There are no restrictions on the ability of the trustees of the SMSF to invest in property, or indeed, the proportion of a fund that can be invested in property (subject to the fund's investment strategy and the rules pertaining to the acquisition of assets and in-house assets).
However, the issues of liquidity and the diversification of investment risks will generally mean that a prudent investor would not have a large exposure to just one asset class allocation.
6. Can an SMSF invest in an ungeared unit trust?
The trustee of a self managed superannuation fund can invest in certain related companies and unit trusts.
This regulation allows a superannuation fund and a related party to jointly own a company or trust that owns business real property and lease that property to members or employer sponsors. The following requirements must be met for the investment to be exempt from the in-house asset rules:
The company or trust does not borrow;
There is no charge over an asset of the company or trust;
The company or trust does not invest in or lend money to individuals or other entities (other than deposits with authorised deposit taking institutions);
It has not acquired an asset from a related party of the superannuation fund (after 11 August 1999) other than business real property;
It does not acquire an asset (apart from business real property) that had been owned by a related party of the superannuation fund in the previous three years (not including any period of ownership prior to 11 August 1999);
It does not directly or indirectly lease assets to related parties, other than business real property;
It does not conduct a business; and
It conducts all transactions on an arm's length basis.
If one of these conditions is breached, the investment in the related trust or company will be subject to the in-house investment limit.
Ref: SIS Act 1993, Sections 66(2A) and 71(j) SIS Regulations 1994, Regulation 13.22B or 13.22C
7. Can an SMSF rent/lease a rental property to a member or related party?
Has a contravention of Division 3 of Part 8 of the Superannuation Industry(Supervision) Act 1993 (SISA) occurred when a self managed superannuation fund (SMSF)leased residential property to the member/s of the SMSF and the value of the leased property compared to the total assets of the fund exceeded the in-house asset limits set out in Division 3 of the SISA?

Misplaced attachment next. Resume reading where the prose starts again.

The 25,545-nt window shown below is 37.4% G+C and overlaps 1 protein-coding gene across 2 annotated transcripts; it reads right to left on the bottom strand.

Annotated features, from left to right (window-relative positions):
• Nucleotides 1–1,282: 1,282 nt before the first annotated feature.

Yes, a contravention of Division 3 of the SISA has occurred when the SMSF leased residential property to the member/s of the SMSF.
The SMSF owns a residential property.
After 23 December 1999 the SMSF leased the property to the member/s of the fund for residential purposes.
Reasons for Decision
Under section 71 of the SISA an in-house asset of a SMSF includes '' an asset of the fund subject to a lease or lease arrangement between the trustee of the fund and a related party of the fund'. The only exception is where the asset subject to the lease or lease arrangement is used in a business carried on by the member or some other person.
Subsection 10(1) of the SISA provides that a member of a fund is a related party of the fund.
As the lease arrangement was between the members of the SMSF in their personal capacity and the trustees of the SMSF, the asset will be considered an in-house asset. A contravention of the SISA will occur if the market value ratio of the SMSF's in-house assets exceeds 10 percent of the value of the total assets of the fund at the end of the 1999-2000 year of income.
Reference: ATO ID 2002/659, Superannuation Industry (Supervision) Act 1993 Section 71 Subsection 10(1)